With a quad-core MediaTek 8365 CPU and modest 4GB of RAM, the Abxylute isn’t an especially powerful device. That’s just fine for cloud play, where all the heavy lifting is done by a server hundreds or thousands of miles away, but you’re going to want to set your expectations low for local Android gaming.
Call of Duty Mobile defaults to its lowest settings, and showed a little slowdown in the most hectic parts of matches. Honkai: Star Rail became a slideshow, and that was just the title screen. Simpler games still run just fine, and it’ll comfortably manage retro emulation (think 16-bit and older, rather than GameCube-era games). There are 32GB and 64GB versions of the handheld in the works, but both have microSD expansion for adding extra capacity if you have an extensive library of (ahem, legally obtained) ROMs.
Stick to remote play and the 5200mAh battery should last you upwards of eight hours of game time. We saw closer to six during our time with the handheld, but that’s largely because we had screen brightness set to maximum while playing Capcom’s especially dark zombie horror game. Even then it still comfortably outlasted both a Nintendo Switch and a Steam Deck.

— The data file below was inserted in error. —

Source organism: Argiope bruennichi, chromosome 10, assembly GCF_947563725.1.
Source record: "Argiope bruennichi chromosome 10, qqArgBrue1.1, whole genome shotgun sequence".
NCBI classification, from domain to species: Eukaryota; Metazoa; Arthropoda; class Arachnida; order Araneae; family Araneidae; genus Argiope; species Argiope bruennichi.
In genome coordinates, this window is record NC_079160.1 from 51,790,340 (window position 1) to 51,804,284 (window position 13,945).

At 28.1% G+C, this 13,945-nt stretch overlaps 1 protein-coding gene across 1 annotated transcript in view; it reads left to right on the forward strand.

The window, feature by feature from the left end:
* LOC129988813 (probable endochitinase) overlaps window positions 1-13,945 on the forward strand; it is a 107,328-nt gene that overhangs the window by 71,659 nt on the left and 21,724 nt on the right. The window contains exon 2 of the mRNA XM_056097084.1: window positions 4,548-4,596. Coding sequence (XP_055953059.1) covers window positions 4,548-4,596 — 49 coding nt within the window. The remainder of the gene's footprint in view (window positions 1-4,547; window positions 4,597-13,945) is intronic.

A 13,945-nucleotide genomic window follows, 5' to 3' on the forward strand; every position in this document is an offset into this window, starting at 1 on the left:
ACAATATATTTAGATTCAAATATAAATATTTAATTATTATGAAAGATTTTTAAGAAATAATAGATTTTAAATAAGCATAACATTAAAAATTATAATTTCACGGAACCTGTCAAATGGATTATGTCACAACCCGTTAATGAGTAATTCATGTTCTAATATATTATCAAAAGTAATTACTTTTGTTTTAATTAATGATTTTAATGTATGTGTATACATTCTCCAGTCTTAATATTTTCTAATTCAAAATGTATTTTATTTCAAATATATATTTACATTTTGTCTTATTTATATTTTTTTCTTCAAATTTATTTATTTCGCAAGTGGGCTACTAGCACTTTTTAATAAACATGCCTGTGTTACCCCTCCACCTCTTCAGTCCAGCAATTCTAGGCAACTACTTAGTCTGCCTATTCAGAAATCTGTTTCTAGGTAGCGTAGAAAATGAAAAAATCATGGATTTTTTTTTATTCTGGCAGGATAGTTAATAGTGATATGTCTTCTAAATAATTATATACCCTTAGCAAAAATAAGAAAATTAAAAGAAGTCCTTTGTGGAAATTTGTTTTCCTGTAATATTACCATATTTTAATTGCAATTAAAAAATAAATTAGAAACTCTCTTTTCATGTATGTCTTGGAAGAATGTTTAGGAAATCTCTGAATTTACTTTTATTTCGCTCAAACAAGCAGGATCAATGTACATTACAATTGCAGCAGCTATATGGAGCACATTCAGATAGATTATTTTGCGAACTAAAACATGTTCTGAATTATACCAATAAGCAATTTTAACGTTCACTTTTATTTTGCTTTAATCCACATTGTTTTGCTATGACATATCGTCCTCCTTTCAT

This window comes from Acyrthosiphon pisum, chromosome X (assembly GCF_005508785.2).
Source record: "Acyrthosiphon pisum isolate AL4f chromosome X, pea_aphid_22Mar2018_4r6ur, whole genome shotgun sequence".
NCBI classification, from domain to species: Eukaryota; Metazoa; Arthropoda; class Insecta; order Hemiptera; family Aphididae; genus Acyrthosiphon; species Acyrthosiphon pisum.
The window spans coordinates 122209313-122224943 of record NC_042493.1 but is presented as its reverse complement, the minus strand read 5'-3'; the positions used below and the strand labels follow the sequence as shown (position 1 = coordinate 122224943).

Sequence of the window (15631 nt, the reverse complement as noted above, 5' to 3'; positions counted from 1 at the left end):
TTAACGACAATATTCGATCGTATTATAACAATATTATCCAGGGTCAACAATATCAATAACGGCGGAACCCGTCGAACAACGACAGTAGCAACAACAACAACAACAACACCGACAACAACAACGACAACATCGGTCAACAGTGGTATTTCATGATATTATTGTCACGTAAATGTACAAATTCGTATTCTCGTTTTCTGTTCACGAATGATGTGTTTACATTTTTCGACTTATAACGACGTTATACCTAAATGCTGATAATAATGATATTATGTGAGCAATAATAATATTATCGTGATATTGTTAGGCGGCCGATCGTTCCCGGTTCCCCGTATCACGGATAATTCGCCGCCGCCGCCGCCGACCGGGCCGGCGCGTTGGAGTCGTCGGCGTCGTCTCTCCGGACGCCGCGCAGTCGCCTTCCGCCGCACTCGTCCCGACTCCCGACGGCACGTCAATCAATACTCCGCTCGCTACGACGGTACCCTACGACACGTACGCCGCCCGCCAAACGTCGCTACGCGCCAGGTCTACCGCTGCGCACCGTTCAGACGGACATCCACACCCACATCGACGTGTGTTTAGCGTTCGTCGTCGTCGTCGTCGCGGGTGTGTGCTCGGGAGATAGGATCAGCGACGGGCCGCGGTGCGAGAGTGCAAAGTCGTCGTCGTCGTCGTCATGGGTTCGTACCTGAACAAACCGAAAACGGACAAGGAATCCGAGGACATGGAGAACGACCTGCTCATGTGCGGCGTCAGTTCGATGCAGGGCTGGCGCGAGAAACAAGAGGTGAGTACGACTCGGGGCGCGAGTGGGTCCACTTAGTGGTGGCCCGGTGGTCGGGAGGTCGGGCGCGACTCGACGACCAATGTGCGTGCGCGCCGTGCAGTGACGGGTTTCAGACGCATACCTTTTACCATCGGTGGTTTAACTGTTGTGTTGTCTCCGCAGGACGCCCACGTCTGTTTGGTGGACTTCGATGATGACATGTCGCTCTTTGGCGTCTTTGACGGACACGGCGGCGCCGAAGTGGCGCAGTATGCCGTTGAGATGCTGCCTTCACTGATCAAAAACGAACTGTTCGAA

Abxylute cloud gaming console initial verdict
As an inexpensive entry into cloud gaming, the Abxylute gets a lot right. It’s comfortable enough to play for an extended stint, with the battery life to match, and supports all the major gaming services. Seeing how it’s based on Android and has access to the Play Store, it’ll also be a cinch to add other cloud options should they arrive later down the line.
It can’t cut it for local Android gaming, unless you’re happy to stick to basic 2D titles, and the relatively low-power components also make the interface feel sluggish at times. But with price on its side, we can absolutely see the appeal over a Razer Edge or Logitech G Cloud.
Still, it’s early days for the Kickstarter project. Shipping isn’t expected to start for another few months, but fledgling companies often find large-scale production tricky. Abxylute does have big-name backing, though, so we’re confident it can deliver on time.
Back Abxylute on kickstarter here until the 12th of May. After that, head to the Abxylute website for all the info.
A capable cloud handheld that undercuts big-name rivals. A sluggish UI and flaky local gaming mean it isn’t perfect, but the Abxylute comfortably handles remote play.
Comfortable build and mostly responsive controls
Bright, clear screen and punchy speakers
Great value compared to other cloud gaming consoles
Lacks power for demanding Android games
Interface can be sluggish at times
Analogue stick dead zones
Abxylute cloud gaming console technical specifications
|Screen||7in, 1920×1080 LCD|
|Storage||32/64GB on-board, microSD expansion|
|Connectivity||USB-C, 3.5mm headphone port|